Residents in one Warwick neighborhood are fed up with the spike in rat sightings since a sewer construction project began a few months back.

The construction has torn up the city streets, as the city is trying to connect homes to a sewer system.

But this project has led to the invasion of Norway rats, the only rat species found in southern New England, experts said.

"It's not fun having rats run loose," said Ron Guarnieri, a 42 year resident in the Governor Francis Farms neighborhood. "It's shocking [and] surprising. We've never seen rats here."

Residents in the neighborhood have been passing out fliers to other people to warn them about the rats and what they can do to prevent them from spreading.

As sightings sky rocket, so are calls to exterminators.

Tony DeJesus, vice president of Big Blue Bug Solutions, said getting calls in the summer time for rats is rare. He said they usually become pests in the winter when it gets colder.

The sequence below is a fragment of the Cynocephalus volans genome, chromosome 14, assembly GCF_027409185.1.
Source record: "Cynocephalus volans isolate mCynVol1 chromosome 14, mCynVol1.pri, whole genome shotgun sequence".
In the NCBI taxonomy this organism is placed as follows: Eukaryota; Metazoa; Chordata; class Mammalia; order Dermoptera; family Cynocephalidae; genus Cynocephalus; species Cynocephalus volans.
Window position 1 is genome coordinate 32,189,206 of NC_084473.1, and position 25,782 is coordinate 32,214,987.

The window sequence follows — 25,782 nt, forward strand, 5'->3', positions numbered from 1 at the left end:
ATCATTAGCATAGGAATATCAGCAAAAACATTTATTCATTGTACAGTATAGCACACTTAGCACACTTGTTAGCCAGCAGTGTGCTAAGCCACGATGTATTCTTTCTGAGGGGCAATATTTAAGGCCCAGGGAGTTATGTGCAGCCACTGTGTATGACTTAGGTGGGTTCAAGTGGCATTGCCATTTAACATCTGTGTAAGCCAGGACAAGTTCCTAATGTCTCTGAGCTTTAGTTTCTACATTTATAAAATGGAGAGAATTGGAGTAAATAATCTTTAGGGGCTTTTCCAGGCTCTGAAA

Besides giving you the creeps, he said rats can do some damage to your yard.

"Rats gnaw constantly. Their two front incisors grow about two inches a year," he said.

DeJesus added that any kind of construction, whether on the public street or at your own home, could disturb the nest and cause an infestation.

"The vibrations and things can make some of the rodents run and seek out new locations. They don't feel safe there anymore," DeJesus said.

Residents in the neighborhood have been working closely with Warwick's Ward One Councilman Rick Corley to come up with a solution.

"Sewer work has obviously disrupted the neighborhood and stirred up the animals that live there," Corley said. "The end goal is to find the nest."

Corley said he's been in touch with sewer officials and the mayor to find a fix.

Corley expects the City Council to take up the issue by the end of the month.